It was the American actor William Redfield playing Dale Harding in the Oscar-winning film ‘One Flew Over the Cuckoo’s Nest’ who put it best. ‘This world… belongs to the strong, my friend! The ritual of our existence is based on the strong getting stronger by devouring the weak.’

The market consequences of the COVID-19 pandemic and its aftermath may still be in flux, but one aspect is unavoidable. Strong companies are very likely to get stronger still. Meanwhile, the position of weaker businesses will deteriorate further.

In part, this effect is likely to result from the stresses imposed by the pandemic. This has revealed and exacerbated existing weaknesses in businesses across the market. Indebted companies have become more vulnerable through weaker order books and cash flows. The pandemic has accelerated existing trends towards on-line commerce and manufacturing automation. Companies that were already struggling to adjust to this new world have suffered as a consequence.

The result is that the gap in performance between the top performers and everyone else has widened dramatically. According to McKinsey ‘Between December 2018 and May 2020, the top quintile of companies grew its total market-implied annual economic profit by $335 billion, while companies in the bottom quintile lost a staggering $303 billion’. This pattern has been evident since 2010. The COVID-19 pandemic is pushing it to entirely new levels.

This widening gap is also visible between different sectors. Sectors that were already generating above-average levels of economic profit, such as semiconductors and pharmaceuticals, have jumped further ahead. Banks and utilities have fallen further behind. The McKinsey authors point out that the Global Financial Crisis had a similar effect. Leading companies were able to deleverage, sell underperforming assets, and buy more promising ones faster than weaker rivals.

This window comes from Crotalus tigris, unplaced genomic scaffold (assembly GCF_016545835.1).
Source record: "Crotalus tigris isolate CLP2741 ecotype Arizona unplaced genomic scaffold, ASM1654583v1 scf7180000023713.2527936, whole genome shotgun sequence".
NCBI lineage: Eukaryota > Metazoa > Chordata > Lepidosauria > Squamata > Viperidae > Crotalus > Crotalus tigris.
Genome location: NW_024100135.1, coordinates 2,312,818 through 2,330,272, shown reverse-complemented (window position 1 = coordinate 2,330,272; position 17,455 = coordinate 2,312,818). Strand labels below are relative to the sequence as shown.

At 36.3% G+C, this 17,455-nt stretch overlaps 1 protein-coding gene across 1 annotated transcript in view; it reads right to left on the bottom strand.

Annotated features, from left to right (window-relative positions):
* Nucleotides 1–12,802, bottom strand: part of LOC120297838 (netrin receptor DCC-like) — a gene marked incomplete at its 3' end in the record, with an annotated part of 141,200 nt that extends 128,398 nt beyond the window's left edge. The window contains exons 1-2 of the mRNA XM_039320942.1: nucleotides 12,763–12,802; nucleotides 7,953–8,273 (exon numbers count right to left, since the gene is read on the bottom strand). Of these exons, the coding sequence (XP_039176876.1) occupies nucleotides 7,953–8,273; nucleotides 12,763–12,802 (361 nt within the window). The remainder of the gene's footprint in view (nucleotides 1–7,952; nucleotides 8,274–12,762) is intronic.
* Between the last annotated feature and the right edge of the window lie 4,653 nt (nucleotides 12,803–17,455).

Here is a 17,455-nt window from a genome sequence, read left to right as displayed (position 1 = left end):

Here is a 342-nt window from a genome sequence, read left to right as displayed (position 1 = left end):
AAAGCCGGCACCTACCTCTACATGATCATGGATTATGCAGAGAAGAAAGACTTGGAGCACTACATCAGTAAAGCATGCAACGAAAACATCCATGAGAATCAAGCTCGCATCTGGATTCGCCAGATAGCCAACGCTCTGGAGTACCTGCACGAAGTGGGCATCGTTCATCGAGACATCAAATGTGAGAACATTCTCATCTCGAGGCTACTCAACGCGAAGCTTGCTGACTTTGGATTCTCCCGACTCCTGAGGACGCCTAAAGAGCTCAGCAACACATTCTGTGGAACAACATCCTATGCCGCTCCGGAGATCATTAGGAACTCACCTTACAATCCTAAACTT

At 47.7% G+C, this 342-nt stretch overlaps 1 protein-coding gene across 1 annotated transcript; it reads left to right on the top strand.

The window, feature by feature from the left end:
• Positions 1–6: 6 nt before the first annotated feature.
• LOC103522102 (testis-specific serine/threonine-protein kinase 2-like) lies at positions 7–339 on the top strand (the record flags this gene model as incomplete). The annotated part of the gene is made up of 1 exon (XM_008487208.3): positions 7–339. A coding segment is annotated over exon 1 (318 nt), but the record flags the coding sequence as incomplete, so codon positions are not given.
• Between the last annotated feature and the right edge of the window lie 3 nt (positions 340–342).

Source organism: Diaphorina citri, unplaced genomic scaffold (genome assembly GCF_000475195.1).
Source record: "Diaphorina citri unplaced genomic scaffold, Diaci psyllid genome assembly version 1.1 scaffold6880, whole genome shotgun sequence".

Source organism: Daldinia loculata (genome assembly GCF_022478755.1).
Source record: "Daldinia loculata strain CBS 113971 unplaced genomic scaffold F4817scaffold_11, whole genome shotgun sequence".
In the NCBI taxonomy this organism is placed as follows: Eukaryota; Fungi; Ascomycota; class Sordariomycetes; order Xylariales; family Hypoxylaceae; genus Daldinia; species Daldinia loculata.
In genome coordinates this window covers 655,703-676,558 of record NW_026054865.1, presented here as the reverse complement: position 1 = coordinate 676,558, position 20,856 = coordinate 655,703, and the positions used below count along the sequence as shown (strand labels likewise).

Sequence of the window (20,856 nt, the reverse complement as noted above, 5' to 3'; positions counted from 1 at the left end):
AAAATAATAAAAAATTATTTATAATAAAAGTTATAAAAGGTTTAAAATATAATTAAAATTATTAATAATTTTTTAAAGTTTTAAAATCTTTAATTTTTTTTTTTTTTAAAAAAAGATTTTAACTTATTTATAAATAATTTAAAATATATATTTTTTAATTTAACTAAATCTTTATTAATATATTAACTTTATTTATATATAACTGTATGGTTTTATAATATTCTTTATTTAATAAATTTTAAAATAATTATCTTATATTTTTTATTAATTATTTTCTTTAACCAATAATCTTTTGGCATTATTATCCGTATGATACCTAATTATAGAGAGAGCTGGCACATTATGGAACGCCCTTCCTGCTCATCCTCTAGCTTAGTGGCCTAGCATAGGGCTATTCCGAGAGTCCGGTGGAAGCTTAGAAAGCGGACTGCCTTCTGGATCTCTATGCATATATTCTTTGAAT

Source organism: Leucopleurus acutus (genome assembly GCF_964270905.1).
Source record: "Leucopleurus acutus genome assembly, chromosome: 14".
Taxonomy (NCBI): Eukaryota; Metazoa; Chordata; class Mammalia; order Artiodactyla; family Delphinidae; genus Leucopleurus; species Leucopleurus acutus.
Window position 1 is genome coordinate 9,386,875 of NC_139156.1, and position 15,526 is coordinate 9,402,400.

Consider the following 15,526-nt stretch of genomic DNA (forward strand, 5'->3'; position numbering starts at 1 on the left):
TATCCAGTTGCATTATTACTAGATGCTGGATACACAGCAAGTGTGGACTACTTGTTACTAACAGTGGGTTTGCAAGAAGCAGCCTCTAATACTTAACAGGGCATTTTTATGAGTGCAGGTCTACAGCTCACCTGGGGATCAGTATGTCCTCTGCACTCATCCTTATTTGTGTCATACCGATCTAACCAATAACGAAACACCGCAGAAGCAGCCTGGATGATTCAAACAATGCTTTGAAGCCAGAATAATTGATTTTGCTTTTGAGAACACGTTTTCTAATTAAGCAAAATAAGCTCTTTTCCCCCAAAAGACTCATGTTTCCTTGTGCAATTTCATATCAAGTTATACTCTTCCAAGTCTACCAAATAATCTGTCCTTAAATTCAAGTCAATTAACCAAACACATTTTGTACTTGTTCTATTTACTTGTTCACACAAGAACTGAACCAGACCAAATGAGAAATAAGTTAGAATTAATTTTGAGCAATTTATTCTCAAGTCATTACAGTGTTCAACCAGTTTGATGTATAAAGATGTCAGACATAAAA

This greater flexibility may be one reason that strong companies get stronger. But another paper published in August suggests that there may be other forces at work. Economists at Princeton University and the University of Chicago Booth School of Business suggest that the long-term decline in interest rates has served to supercharge the ability of market leaders to pull ahead of their competitors. The authors observe that ‘market leaders have a stronger investment response to lower interest rates relative to followers’ in a low-interest-rate environment. This in turn leads to stronger productivity growth and greater market share.

As investors, we have identified a similar dynamic in many of the markets that we invest in. Companies with strong balance sheets and competitive products like Ansys in technology, Hikma in healthcare, and Kingspan in building materials are gaining market share and targeting their next acquisitions. To a large degree, this is healthy and welcome. Yet the Princeton and Chicago economists urge caution. More concentrated markets become less competitive. This eventually leads to falling productivity growth. For the authors, the world at large is not best served by a small number of very large companies. Regulators should enact ‘more aggressive anti-trust policy during times of low-interest rates’.

Poor Dale Harding was one of the ‘weak’ ones in the Oregon psychiatric hospital where One Flew Over the Cuckoo’s Nest was set. He had no option but to accept the complete supremacy of the ‘stronger’ characters (notably the loathsome Nurse Ratched). Thankfully the analogy ends there. The market is clearly not the equivalent of an abusive psychiatric hospital. We should expect regulators to ensure that markets work in the interests of society as a whole, and not only for the strongest.

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